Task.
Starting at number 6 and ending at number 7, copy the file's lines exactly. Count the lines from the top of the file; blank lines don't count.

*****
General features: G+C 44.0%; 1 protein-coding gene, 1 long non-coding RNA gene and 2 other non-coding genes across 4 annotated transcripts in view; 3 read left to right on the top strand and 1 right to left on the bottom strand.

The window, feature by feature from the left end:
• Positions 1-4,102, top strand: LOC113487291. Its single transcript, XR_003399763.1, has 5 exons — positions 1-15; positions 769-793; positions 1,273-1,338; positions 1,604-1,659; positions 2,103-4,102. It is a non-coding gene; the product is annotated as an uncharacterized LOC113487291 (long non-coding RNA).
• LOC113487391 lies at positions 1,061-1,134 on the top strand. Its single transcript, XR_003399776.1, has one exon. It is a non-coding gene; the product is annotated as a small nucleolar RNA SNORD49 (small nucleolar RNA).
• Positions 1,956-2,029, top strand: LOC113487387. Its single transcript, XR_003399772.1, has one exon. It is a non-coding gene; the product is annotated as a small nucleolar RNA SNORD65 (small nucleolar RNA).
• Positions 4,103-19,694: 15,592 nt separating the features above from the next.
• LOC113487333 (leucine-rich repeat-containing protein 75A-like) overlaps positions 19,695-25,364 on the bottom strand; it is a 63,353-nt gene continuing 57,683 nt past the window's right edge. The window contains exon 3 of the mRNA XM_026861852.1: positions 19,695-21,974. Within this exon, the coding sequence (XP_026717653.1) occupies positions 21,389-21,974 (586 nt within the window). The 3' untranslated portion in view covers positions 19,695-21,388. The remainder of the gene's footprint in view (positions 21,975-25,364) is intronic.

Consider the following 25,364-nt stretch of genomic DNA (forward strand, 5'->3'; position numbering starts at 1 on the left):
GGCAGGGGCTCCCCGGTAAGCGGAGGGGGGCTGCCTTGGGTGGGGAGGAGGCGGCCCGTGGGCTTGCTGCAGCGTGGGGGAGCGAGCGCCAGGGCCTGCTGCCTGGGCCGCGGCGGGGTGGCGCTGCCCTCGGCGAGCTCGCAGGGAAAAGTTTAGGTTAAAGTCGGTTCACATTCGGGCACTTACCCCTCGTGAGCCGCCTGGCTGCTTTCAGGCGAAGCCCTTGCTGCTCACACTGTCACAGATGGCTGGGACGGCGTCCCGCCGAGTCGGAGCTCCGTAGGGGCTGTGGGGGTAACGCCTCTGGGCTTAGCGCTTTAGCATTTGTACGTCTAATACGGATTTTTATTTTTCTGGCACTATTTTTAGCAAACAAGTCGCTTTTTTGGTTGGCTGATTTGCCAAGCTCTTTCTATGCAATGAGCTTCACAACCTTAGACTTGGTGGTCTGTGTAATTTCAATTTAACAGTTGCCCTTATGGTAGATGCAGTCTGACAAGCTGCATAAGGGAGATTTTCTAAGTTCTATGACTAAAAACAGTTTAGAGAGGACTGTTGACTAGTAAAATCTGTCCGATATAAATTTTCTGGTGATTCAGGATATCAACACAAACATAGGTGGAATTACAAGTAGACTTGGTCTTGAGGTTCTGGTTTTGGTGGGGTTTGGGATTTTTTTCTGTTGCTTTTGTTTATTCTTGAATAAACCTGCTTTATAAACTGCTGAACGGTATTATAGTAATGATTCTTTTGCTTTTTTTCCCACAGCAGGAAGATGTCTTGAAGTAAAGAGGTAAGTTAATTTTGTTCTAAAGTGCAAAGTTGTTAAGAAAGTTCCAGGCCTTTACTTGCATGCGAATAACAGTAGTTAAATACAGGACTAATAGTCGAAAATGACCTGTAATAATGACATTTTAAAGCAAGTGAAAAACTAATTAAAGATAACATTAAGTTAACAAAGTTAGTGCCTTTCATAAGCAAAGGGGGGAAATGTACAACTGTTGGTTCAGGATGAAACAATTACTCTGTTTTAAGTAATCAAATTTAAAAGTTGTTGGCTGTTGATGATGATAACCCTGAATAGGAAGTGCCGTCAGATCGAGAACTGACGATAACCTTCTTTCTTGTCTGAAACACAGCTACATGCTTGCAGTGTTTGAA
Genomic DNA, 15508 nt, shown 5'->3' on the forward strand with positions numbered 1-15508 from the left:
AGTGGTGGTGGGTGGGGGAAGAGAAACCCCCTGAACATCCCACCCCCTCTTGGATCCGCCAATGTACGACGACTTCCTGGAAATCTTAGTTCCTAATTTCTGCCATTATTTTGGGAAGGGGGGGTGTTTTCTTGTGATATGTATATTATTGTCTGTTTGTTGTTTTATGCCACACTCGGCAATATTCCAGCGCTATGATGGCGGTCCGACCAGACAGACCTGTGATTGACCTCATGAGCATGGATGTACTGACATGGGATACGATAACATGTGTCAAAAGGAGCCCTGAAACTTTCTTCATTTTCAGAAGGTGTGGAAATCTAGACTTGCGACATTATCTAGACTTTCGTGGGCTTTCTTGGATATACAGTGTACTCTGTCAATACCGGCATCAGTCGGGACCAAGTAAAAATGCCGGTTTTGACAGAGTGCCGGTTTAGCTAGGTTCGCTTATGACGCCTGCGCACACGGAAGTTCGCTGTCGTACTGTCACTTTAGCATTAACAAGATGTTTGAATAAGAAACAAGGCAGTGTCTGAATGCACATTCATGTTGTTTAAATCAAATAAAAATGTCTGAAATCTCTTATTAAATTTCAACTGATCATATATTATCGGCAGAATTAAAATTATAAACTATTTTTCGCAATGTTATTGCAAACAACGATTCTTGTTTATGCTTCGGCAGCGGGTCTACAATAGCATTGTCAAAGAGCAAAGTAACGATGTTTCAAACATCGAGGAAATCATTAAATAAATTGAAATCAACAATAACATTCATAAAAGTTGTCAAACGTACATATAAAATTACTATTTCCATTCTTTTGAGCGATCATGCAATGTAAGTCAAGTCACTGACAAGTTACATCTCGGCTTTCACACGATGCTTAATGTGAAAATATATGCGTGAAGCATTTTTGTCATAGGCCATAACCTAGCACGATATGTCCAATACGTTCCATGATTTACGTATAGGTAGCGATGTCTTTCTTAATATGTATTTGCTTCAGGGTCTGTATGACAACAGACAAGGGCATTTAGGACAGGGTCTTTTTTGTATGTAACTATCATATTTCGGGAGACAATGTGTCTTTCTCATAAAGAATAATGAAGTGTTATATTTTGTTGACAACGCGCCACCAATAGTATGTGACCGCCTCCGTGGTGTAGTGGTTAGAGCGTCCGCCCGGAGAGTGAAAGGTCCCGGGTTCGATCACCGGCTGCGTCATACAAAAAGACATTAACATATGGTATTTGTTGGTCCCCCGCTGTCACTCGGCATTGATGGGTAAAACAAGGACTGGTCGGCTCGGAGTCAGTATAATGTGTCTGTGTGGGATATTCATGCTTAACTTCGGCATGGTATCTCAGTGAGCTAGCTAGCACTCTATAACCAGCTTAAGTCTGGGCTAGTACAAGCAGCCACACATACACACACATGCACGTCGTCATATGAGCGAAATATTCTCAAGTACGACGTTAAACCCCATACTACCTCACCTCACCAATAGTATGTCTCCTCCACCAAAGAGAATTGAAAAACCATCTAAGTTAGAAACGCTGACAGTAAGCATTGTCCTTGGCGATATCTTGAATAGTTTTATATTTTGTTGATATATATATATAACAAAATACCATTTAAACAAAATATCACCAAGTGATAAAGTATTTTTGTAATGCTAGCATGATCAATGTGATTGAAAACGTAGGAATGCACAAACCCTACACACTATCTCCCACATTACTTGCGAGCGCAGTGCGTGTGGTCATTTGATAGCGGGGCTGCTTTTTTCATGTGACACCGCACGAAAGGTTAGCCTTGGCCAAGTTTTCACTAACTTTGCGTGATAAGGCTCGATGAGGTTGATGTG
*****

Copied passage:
• Positions 4,103-19,694: 15,592 nt separating the features above from the next.
• LOC113487333 (leucine-rich repeat-containing protein 75A-like) overlaps positions 19,695-25,364 on the bottom strand; it is a 63,353-nt gene continuing 57,683 nt past the window's right edge. The window contains exon 3 of the mRNA XM_026861852.1: positions 19,695-21,974. Within this exon, the coding sequence (XP_026717653.1) occupies positions 21,389-21,974 (586 nt within the window). The 3' untranslated portion in view covers positions 19,695-21,388. The remainder of the gene's footprint in view (positions 21,975-25,364) is intronic.